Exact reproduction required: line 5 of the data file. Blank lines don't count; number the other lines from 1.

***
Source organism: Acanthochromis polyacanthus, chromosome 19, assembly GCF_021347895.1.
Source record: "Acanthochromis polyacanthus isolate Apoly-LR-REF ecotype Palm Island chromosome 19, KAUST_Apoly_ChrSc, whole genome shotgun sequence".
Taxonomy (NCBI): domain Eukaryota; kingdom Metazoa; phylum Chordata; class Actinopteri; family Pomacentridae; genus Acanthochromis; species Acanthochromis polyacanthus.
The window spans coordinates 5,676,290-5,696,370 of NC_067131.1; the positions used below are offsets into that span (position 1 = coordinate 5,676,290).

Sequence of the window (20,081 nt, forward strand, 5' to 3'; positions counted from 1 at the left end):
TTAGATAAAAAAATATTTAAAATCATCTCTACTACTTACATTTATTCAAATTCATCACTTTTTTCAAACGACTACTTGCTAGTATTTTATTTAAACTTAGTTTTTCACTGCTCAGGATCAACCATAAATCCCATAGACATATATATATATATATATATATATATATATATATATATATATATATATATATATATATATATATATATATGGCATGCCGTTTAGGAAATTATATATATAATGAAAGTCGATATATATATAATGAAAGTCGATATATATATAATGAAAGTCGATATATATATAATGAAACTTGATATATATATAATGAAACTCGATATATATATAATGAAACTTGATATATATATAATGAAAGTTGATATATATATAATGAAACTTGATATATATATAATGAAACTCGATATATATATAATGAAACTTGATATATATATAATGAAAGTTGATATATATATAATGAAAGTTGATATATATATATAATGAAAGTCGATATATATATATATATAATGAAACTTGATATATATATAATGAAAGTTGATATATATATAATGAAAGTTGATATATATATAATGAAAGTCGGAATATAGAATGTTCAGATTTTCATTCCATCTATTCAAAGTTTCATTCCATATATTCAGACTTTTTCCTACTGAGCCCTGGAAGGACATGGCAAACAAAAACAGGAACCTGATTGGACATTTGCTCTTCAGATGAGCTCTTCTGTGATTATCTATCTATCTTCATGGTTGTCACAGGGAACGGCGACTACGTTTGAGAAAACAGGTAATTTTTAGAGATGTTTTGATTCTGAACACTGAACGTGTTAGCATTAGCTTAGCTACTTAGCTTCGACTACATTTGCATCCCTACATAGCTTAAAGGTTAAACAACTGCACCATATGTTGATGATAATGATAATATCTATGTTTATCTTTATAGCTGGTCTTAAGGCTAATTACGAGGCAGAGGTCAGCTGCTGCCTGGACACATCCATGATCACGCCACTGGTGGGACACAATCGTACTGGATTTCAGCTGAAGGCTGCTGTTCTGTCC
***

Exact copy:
Sequence of the window (20,081 nt, forward strand, 5' to 3'; positions counted from 1 at the left end):